Life with diabetes can become a numbers game - counting carbs, measuring portions, testing your blood glucose levels. But when you're hungry you just want to eat - not measure and count!

Depending on how strict and specific your dietary recommendations are, it can help to get to know the general qualities of a diabetes-friendly diet. Then you can keep your kitchen stocked with the kinds of go-to, good-for-you foods that you can count on for planning healthy meals and snacks. Once you know the basics, you can draw on your knowledge when choosing to eat this or that food.

Make your carbs count. Carbohydrates directly impact your blood glucose levels. So, how many grams of carbs you consume throughout the day is important. But your choice of which carbs to consume is also important. Get familiar with the carb-containing foods that are better for your health, and identify the "bad carb" foods to eat in moderation, like sugary candy and pop. Most of your daily carbohydrates should come from whole grains, legumes, vegetables, and fruits. These foods fill you up without spiking your blood glucose levels, and they're packed with vitamins, minerals, and fibre.

Find high-fibre foods you love. High-fibre foods slow digestion, making post-meal blood glucose spikes less likely. High-fibre foods also protect your heart by helping to reduce levels of bad cholesterol. Most North Americans consume only 4 g to 12 g of fibre per day. The recommended daily intake should be upwards of 26 g to 35 g, and if you have diabetes, you need to consume up to 50 g per day. You'll find fibre in whole grain foods, fruits and vegetables, and legumes. High-fibre packaged foods contain 5 g of fibre or more per serving. People with diabetes who are on insulin therapy must closely monitor their carbohydrate intake, but fibre is factored separately from other carbohydrates.

Get the gist of the glycemic index. The glycemic index (GI) is a system that rates foods by how quickly they raise your blood glucose levels. Each type of food is given a GI number so you can compare it to other foods. Foods with low GI will be digested more slowly and have less effect on your blood glucose. Low-glycemic foods, which are often foods that are low in sugar and net carbs but high in fibre or fat, include whole grains, fruits, and vegetables. Keep in mind, though, that the glycemic index measures only a food's effect on blood glucose - not the overall nutrition of a food. The GI should be considered just one of the tools you use to make diabetes-friendly food choices.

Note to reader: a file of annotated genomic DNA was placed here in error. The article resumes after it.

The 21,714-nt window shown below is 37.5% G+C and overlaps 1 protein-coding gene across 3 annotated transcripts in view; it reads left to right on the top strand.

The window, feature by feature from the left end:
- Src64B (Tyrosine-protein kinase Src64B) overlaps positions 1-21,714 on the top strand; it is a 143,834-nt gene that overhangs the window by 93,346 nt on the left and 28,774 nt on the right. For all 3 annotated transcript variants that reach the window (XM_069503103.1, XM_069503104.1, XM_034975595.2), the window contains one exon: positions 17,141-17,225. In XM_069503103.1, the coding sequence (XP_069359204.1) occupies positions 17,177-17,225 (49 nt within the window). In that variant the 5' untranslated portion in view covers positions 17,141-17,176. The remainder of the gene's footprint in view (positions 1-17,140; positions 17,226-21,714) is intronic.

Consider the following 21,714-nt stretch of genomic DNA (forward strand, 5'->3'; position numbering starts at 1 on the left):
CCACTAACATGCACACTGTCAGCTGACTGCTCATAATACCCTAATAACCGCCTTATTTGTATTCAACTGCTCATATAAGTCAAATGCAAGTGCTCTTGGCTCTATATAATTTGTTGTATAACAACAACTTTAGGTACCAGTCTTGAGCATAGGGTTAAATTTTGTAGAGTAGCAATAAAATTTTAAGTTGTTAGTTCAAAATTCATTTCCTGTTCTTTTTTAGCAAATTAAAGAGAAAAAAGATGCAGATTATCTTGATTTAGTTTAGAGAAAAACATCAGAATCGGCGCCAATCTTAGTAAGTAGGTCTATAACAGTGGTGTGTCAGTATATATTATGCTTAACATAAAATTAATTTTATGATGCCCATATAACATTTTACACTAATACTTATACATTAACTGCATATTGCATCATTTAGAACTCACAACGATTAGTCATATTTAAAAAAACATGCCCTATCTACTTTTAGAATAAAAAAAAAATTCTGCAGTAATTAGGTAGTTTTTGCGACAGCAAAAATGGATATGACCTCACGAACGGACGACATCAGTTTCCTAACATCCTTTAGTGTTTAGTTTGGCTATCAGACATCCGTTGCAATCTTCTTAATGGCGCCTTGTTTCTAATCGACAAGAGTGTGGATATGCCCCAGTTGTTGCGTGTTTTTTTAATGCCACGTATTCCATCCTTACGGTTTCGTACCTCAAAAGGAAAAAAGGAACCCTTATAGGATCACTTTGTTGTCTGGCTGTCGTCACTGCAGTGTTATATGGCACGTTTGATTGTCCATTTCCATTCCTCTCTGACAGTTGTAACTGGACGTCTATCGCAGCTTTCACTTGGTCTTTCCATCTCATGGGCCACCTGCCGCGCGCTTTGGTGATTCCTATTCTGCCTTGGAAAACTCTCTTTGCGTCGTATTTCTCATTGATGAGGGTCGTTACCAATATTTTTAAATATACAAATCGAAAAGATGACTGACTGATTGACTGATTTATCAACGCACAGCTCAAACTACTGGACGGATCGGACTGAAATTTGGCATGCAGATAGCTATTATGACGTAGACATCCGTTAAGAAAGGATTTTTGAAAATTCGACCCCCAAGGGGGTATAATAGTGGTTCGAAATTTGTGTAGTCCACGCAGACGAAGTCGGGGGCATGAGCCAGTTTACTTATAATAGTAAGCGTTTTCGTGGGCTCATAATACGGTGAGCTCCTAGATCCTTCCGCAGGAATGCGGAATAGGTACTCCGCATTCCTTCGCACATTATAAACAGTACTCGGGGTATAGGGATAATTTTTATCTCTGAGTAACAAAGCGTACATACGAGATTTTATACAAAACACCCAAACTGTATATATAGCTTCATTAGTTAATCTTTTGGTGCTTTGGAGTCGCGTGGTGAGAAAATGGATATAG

Keep your heart in mind. When you have diabetes, you are at an increased risk of heart disease. So, in addition to your "diabetes diet," you also need to eat with your heart health in mind. Avoid foods that raise your blood pressure or your levels of bad cholesterol. The riskiest foods for your heart are those high in sodium, saturated fats, or trans fats. Check food labels for sodium content and cook with less salt, substituting in other spices to add flavour. And stick to fats that have a positive or neutral effect on your health, including monounsaturated fat, omega 3 fatty acids, and polyunsaturated fats. You'll find these better fats in olive oil, canola oil, avocadoes, and in fatty fish like salmon. While most animal products are high in fat, you can select leaner cuts of meat and skinless poultry. Cook in ways that do not boost fat content, opting to grill instead of deep-fry.

Swap your sweets. When you have diabetes, sugar will be on your mind whether or not you have a sweet tooth. But you don't have to give up all sugar, though. Instead, come up with a list of healthy sweets to substitute for your favourite treats. Love pop? Swap it for sparkling water spiked with fresh berries or a slice of citrus fruit. Screaming for ice cream? Switch to frozen fruit. But every now and then a cupcake calls to you, right? For a now-and-then indulgence, swap out a high-carb food in one of your daily meals for a lower-carb option, which will give you the wiggle room to enjoy that brownie or cheesecake - or that cheesecake brownie!

Stock your kitchen with diabetes-friendly foods. Have the right foods handy for prepping balanced, nutritious meals and satisfying snacks. You can start with the American Diabetes Association's list of 10 so-called "diabetes superfoods" - beans, dark green leafy vegetables, citrus fruit, sweet potatoes, berries, tomatoes, fish high in omega-3 fatty acids, whole grains, nuts, and fat-free milk and yogurt. Invest in a few glass jars and keep them filled with slow-release carbohydrates to use as a base for meals. Good choices include quinoa, barley, brown rice, oats, and whole grain pastas. Keep another jar filled with your favourite nuts, an affordable and easy grab-and-go snack. And on each grocery trip, pick up a few types of vegetables to cut and store in baggies for quick, simple snacks.